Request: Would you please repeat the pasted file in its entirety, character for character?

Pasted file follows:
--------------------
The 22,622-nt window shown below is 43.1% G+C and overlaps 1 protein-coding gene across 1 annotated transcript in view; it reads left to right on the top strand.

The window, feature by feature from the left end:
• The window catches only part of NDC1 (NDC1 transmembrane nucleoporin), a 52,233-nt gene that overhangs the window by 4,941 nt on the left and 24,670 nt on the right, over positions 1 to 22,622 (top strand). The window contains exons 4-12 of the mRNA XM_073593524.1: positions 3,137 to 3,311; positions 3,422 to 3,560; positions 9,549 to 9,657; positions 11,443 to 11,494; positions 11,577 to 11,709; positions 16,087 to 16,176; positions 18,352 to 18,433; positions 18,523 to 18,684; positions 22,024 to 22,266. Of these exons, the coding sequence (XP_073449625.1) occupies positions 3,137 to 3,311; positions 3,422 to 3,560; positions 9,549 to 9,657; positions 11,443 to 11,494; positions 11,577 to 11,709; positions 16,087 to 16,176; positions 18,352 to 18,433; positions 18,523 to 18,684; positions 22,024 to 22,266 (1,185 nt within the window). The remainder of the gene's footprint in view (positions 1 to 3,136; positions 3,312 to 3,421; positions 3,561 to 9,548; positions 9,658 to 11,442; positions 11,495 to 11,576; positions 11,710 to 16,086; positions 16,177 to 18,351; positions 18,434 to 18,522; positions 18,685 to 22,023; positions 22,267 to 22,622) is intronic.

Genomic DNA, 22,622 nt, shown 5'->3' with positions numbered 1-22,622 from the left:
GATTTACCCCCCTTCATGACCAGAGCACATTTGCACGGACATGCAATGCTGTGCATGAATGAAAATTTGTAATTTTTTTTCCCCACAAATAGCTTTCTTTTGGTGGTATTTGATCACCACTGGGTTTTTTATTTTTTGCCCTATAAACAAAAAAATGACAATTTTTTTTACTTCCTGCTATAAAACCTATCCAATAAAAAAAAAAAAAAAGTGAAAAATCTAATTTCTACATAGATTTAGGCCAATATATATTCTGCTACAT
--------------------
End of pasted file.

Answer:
The 22,622-nt window shown below is 43.1% G+C and overlaps 1 protein-coding gene across 1 annotated transcript in view; it reads left to right on the top strand.

The window, feature by feature from the left end:
• The window catches only part of NDC1 (NDC1 transmembrane nucleoporin), a 52,233-nt gene that overhangs the window by 4,941 nt on the left and 24,670 nt on the right, over positions 1 to 22,622 (top strand). The window contains exons 4-12 of the mRNA XM_073593524.1: positions 3,137 to 3,311; positions 3,422 to 3,560; positions 9,549 to 9,657; positions 11,443 to 11,494; positions 11,577 to 11,709; positions 16,087 to 16,176; positions 18,352 to 18,433; positions 18,523 to 18,684; positions 22,024 to 22,266. Of these exons, the coding sequence (XP_073449625.1) occupies positions 3,137 to 3,311; positions 3,422 to 3,560; positions 9,549 to 9,657; positions 11,443 to 11,494; positions 11,577 to 11,709; positions 16,087 to 16,176; positions 18,352 to 18,433; positions 18,523 to 18,684; positions 22,024 to 22,266 (1,185 nt within the window). The remainder of the gene's footprint in view (positions 1 to 3,136; positions 3,312 to 3,421; positions 3,561 to 9,548; positions 9,658 to 11,442; positions 11,495 to 11,576; positions 11,710 to 16,086; positions 16,177 to 18,351; positions 18,434 to 18,522; positions 18,685 to 22,023; positions 22,267 to 22,622) is intronic.

Genomic DNA, 22,622 nt, shown 5'->3' with positions numbered 1-22,622 from the left:
GATTTACCCCCCTTCATGACCAGAGCACATTTGCACGGACATGCAATGCTGTGCATGAATGAAAATTTGTAATTTTTTTTCCCCACAAATAGCTTTCTTTTGGTGGTATTTGATCACCACTGGGTTTTTTATTTTTTGCCCTATAAACAAAAAAATGACAATTTTTTTTACTTCCTGCTATAAAACCTATCCAATAAAAAAAAAAAAAAAGTGAAAAATCTAATTTCTACATAGATTTAGGCCAATATATATTCTGCTACAT